The Last Bridesmaid: An Interview with Author Pam Carpenter.

Wife and mother to a precocious toddler, author Pam Carpenter knows a thing or two about love. A new bride herself, she recently burst onto the literary scene with a darling, arrow-through-your-heart novel that explores the travails of finding love in thoroughly modern times. But Carpenter has done more than join the oft-bantered conversation about both defying gender roles and finding love without losing yourself. She's a living example of it, routinely bending the restrictive expectations and restrictions in her favor.

A native New Yorker who now calls Los Angeles home, Carpenter holds both an MBA and a Juris Doctorate. With ease she tackled the corporate world before trying her hand at acting. This, as she morphed from an about-town socialite, to a sweet, hopeful bride and ultimately a stroller-pushing supermom. Now, having entered the next phase of her life, she can add author to her dizzying list of accomplishments.


The Last Bridesmaid was published late last year to widespread acclaim. It follows Jules, the main character, who, fearing she will be the last of her friends to marry, sets out on a series of hilarious exploits before finally realizing that there is infinitely more to life than becoming a Mrs to someone's Mr.

I recently spoke with Carpenter about her literary debut, and what today's multi-hyphenated women can learn from Jules' amorous, and often humorous, misadventures. 

1.) What inspired you to write The Last Bridesmaid

The Last Bridesmaid was actually a screenplay that I wrote about 12 years ago that I recently adapted into a book. I was in my mid-30's at the time, and I'd just gotten back from a wedding in Chicago, where I had been a bridesmaid for the umpteenth time. I'd moved to Los Angeles a couple of years before to pursue an acting career, and I was taking a screenwriting class where I needed a topic to write about. So I started writing about what was heavy on my mind at the time... being single in my 30's and the humor behind some of the dating experiences that I or my friends had had.

2.) Are you planning a sequel?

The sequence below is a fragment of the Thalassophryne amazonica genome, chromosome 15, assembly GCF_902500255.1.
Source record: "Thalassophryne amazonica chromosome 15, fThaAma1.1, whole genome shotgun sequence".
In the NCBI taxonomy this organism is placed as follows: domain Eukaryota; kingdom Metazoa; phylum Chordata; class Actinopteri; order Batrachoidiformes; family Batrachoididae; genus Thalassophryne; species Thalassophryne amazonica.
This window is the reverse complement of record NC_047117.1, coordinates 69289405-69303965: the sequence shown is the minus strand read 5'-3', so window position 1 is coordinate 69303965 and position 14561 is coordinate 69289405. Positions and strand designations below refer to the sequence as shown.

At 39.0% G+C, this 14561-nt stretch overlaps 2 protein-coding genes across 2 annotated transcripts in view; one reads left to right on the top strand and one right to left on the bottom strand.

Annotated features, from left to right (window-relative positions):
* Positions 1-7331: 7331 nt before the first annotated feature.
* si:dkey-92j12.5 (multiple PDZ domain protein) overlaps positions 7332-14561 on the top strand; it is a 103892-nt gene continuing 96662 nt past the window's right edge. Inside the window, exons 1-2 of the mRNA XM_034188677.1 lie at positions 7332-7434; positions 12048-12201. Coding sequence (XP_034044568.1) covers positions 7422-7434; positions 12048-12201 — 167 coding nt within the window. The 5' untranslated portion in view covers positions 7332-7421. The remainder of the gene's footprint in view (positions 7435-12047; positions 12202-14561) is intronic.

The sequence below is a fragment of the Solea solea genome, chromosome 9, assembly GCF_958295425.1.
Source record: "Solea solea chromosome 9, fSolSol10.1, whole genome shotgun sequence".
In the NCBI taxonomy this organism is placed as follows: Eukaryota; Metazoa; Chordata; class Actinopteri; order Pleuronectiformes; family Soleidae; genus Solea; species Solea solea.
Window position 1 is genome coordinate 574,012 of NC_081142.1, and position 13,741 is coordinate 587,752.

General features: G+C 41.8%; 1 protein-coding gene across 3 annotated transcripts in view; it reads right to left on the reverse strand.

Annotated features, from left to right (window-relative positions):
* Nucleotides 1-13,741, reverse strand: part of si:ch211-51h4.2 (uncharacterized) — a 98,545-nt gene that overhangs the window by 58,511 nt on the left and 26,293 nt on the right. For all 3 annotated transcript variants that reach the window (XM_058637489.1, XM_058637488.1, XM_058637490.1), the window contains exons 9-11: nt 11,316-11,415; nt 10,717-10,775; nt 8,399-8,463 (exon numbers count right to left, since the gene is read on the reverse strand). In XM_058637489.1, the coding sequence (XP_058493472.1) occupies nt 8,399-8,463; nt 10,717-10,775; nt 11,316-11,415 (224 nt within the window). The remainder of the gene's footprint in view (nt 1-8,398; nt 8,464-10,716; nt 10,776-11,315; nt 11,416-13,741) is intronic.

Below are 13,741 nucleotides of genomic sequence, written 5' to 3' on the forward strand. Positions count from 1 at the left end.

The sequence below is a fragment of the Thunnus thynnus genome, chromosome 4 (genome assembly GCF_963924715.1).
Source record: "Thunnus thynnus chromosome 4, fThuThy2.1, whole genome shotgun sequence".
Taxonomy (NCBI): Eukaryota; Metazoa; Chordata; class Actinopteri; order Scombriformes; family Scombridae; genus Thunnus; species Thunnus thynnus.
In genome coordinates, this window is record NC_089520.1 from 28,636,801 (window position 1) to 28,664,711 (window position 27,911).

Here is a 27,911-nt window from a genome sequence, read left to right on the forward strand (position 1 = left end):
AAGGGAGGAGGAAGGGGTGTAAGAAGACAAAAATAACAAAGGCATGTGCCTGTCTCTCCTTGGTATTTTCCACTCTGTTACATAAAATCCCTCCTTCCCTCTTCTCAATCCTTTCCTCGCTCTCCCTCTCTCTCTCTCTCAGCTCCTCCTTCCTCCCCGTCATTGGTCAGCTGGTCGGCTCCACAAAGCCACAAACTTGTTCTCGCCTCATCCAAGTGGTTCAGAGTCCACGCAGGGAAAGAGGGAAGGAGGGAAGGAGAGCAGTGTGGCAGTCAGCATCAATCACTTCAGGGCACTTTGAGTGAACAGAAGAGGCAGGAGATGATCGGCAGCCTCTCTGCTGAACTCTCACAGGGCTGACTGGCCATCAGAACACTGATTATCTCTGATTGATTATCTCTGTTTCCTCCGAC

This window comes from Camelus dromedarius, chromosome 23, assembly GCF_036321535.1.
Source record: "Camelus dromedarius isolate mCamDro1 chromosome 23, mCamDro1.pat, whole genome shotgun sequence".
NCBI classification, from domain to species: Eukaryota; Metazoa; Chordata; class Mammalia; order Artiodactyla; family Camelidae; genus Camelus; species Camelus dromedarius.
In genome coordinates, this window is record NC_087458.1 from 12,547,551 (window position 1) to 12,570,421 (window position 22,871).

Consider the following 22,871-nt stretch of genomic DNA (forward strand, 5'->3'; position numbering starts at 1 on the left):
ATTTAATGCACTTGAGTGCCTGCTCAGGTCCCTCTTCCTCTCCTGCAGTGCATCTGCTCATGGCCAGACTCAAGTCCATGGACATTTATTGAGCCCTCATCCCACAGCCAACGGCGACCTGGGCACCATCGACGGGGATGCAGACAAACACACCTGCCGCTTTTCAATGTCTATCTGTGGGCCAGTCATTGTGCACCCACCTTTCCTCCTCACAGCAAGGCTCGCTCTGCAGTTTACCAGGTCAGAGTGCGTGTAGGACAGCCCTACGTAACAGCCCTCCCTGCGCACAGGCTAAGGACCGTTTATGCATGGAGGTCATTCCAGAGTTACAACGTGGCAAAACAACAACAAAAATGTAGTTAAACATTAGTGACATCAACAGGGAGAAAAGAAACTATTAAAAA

Yes, absolutely! I already have most of the story line plotted out in my head, but I haven't found time yet to sit at my computer and type. New ideas for the sequel are building up fast, so I'm going to have to block off time to write them out before my brain bursts! LOL!

3.) What was the writing experience like? How long did it take to take to come to fruition?

Well it's been a bit of winding road. For the screenplay, I wrote the first 30 pages for my screenwriting class in about 4 weeks. But when the class was over, I didn't touch the script until new inspiration hit me about 6 months later. I fell into a writing zone where I typed all day and into the night, and I finished the rest of the 106-page script in about 2 weeks. I showed the script around Hollywood off and on for a few years, but even though everyone that read it said that they liked it, nothing ever came of it. So into a cabinet it went. Then last summer, 12 years after I'd written the screenplay, I felt inspired to write a book, and I was searching for new ideas. It dawned on me that The Last Bridesmaid would probably make a great book. So I pulled the script back out of the cabinet, and I spent about 2 months updating and adding to the story to adapt it into a book format.

4.) What has the reception been like? Was it what you expected?

The reception has been incredible! The book has been getting great reviews, which has been such a relief since it's a bit scary to put your ideas out there.

5.) The topic of black women trying to find suitable partners is a hot topic that has often been addressed in Hollywood. Bravo TV just premiered a reality show featuring black women who are looking for love in Italy! Why do you think it’s hard for successful black women to find suitable partners? What are some of the obstacles you faced while you were single in LA?

This was a question that I asked myself for years before I met my husband at 40 years old. I moved to Los Angeles when I was 32, and I couldn't figure out why I was having such a hard time finding my life partner. I was educated, confident, well-traveled, great personality, and an overall good person. In my mind, I was a catch! (:(: